Early Alaska Sweet Peas are tender, sweet flavored peas that are held upright on the top of semi-leafless
plants that support themselves with extra tendrils.
Alaska Sweet Pea grows best in cooler
weather and is among the earliest varieties picked each year. Delicious
fresh, frozen, or canned. Average: 59 days
Detailed planting instructions:
Sow seed in spring as soon as you can work the soil - as early as late
March or early April depending on how quickly the soil warms and dries.
Peas planted in cold soil (40 F) are slow to germinate. Later plantings
made when the soil is warmer (60 F or more) often catch up quickly
with earlier plantings. Use raised beds if your soil is slow to drain.
Make additional plantings through early- to mid- May, or
plant varieties with different maturity dates to increase the harvest
Plant seeds 1 to 2 inches deep, 1 to 4 inches apart in
rows 18 inches apart. Or sow about 1 inch apart in a 3-inch-wide band
(about 25 seeds per foot). Shallow planting is best when soils are
cool and wet. Plant deeper if soil is dry. A quick way to seed is to
make a furrow or trench with a hoe, place seed in the furrow, cover and
firm. Do not thin.
Erect trellis for tall-growing, vining types at planting
using chicken wire, brush or other suitable trellis material. If
trellising, increase row spacing to 4 to 6 feet.
Keep soil moist, but avoid heavy watering during flowering, which can interfere with pollination.
Intercrop peas with fast-growing cool-season crops such
as spinach or radishes. After final harvest, follow with late squash
plantings or fall-harvested cool-season crops such as broccoli, leeks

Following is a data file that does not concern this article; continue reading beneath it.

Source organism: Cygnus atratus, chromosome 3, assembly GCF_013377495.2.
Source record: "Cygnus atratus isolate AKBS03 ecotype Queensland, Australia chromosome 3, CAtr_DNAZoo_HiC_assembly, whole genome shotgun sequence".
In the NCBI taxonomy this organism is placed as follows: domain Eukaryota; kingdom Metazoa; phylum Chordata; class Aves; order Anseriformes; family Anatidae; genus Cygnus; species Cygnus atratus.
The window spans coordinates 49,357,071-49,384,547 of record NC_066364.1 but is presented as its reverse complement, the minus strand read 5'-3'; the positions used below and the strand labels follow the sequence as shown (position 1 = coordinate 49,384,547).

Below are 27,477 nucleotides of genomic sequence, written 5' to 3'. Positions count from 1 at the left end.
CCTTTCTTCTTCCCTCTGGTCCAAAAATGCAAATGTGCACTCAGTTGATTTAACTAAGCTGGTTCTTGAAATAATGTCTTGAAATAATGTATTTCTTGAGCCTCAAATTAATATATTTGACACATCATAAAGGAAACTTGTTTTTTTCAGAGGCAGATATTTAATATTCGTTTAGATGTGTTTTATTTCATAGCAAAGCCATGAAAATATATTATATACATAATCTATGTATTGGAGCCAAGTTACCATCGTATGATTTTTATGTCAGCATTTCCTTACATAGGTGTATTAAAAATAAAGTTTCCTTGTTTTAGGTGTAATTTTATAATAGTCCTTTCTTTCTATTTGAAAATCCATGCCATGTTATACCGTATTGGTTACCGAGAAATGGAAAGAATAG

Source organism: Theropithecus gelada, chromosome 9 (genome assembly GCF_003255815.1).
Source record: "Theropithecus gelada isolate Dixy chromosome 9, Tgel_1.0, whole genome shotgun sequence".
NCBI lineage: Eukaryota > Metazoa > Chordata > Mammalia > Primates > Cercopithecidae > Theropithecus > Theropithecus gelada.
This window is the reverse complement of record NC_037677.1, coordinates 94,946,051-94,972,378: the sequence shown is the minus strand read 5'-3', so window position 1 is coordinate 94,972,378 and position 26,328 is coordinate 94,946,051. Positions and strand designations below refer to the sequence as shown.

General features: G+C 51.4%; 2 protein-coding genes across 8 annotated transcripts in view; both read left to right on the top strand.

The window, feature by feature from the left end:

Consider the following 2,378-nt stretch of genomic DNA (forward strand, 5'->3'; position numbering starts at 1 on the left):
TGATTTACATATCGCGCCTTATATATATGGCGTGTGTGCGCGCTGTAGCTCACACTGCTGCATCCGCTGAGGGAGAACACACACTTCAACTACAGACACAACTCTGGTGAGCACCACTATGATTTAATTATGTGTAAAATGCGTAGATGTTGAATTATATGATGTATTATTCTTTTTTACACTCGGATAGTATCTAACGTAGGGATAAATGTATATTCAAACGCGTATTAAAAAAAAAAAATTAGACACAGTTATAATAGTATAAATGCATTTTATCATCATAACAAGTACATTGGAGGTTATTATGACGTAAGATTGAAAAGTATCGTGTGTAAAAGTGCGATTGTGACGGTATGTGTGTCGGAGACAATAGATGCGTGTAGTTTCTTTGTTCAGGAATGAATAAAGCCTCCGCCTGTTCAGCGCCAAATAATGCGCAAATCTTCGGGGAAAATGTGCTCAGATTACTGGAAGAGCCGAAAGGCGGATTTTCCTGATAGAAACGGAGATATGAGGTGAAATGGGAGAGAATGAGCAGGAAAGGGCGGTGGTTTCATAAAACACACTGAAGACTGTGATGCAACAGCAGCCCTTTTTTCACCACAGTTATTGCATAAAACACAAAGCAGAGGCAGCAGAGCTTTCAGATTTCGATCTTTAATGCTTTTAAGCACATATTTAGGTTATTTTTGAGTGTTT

Sow fall crops about 8 to 10 weeks before first frost
date. Fall crops can be disappointing if hot weather persists.
Powdery-mildew-resistant varieties are best for fall crops.
Do not use high-nitrogen fertilizers. Too much nitrogen
will result in lush foliage but poor flowering and fruiting.
Inoculation with rhizobia bacteria may be beneficial if peas have not
been grown in the past.
Do not plant peas in the same place more than once in
every 4 years. Avoid planting where in places where peas have suffered
before from root rot.
Pea pods usually measure anywhere from 1-3/4 and 6 inches. They are best
harvested when they are slightly immature as this will give you the
sweetest taste. The peas that are ready first will be located at the
bottom of the plant and once they are ready start picking because this
will encourage the plant to produce more. You will know they are ready
when the pod looks green, shiny, and puffy and you pinch the pod you can
feel fully formed round fruit. Another way to check is to look at the
seam on the sides of the pods. Rip peas will change from a convex to a
concave shape. To pick peas hold on to the pod with one hand and vine
with the other and tug it off. They tend to want to hold on to the vine
so make sure you don’t tug the vine out of the ground.
If you are growing snap peas make sure to pick them before
the peas inside the pod fill out as their sweetness diminishes as the
seed grows. Snow peas should be harvested when the pods are still flat.
Peas quickly loose their sweetness after harvesting so
make sure to use them immediately. If you don’t need them right away
make sure to freeze them to preserve their flavor.
Save pea seeds by allowing the pods to ripen on the plants until they’re
dry and starting to turn brown, with the seeds rattling inside. This
may be as long as a month after you would normally harvest the peas or
beans to eat. Strip the pods from the plants and spread them out to dry
indoors. They should dry at least two weeks before shelling, or you can
leave the seeds in the pods until planting time.
- Comes in E-Z Lock resealable, reusable triple-layered foil packets
- Seeds are open pollinated and can be grown, harvested, and replanted endlessly
- Dried & sealed airtight for long-term storage
- Nutritional value: Contains Calcium, Iron and Vitamins A, B1, B2, Niacin and C.